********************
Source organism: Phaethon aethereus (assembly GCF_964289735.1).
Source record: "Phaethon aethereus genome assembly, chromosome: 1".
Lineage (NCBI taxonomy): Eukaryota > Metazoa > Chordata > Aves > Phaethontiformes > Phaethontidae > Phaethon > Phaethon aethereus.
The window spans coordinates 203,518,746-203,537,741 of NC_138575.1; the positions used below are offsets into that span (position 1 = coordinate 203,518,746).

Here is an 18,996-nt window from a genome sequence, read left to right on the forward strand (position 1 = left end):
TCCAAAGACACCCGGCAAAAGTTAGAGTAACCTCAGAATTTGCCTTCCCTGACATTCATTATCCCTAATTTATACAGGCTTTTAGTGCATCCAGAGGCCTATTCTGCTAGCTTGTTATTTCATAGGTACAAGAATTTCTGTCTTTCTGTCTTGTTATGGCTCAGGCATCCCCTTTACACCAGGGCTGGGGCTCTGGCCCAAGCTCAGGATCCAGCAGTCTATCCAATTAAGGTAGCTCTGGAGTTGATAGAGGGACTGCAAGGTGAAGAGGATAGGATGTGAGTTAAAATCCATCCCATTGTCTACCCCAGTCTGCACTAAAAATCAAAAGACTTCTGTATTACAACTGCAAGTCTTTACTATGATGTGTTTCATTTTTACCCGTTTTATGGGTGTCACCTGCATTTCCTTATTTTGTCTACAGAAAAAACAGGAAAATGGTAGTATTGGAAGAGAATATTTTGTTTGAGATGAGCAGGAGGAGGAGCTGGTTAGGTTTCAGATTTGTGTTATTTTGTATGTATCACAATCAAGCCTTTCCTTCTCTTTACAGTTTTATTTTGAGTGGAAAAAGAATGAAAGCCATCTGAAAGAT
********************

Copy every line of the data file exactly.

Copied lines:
Source organism: Phaethon aethereus (assembly GCF_964289735.1).
Source record: "Phaethon aethereus genome assembly, chromosome: 1".
Lineage (NCBI taxonomy): Eukaryota > Metazoa > Chordata > Aves > Phaethontiformes > Phaethontidae > Phaethon > Phaethon aethereus.
The window spans coordinates 203,518,746-203,537,741 of NC_138575.1; the positions used below are offsets into that span (position 1 = coordinate 203,518,746).

Here is an 18,996-nt window from a genome sequence, read left to right on the forward strand (position 1 = left end):
TCCAAAGACACCCGGCAAAAGTTAGAGTAACCTCAGAATTTGCCTTCCCTGACATTCATTATCCCTAATTTATACAGGCTTTTAGTGCATCCAGAGGCCTATTCTGCTAGCTTGTTATTTCATAGGTACAAGAATTTCTGTCTTTCTGTCTTGTTATGGCTCAGGCATCCCCTTTACACCAGGGCTGGGGCTCTGGCCCAAGCTCAGGATCCAGCAGTCTATCCAATTAAGGTAGCTCTGGAGTTGATAGAGGGACTGCAAGGTGAAGAGGATAGGATGTGAGTTAAAATCCATCCCATTGTCTACCCCAGTCTGCACTAAAAATCAAAAGACTTCTGTATTACAACTGCAAGTCTTTACTATGATGTGTTTCATTTTTACCCGTTTTATGGGTGTCACCTGCATTTCCTTATTTTGTCTACAGAAAAAACAGGAAAATGGTAGTATTGGAAGAGAATATTTTGTTTGAGATGAGCAGGAGGAGGAGCTGGTTAGGTTTCAGATTTGTGTTATTTTGTATGTATCACAATCAAGCCTTTCCTTCTCTTTACAGTTTTATTTTGAGTGGAAAAAGAATGAAAGCCATCTGAAAGAT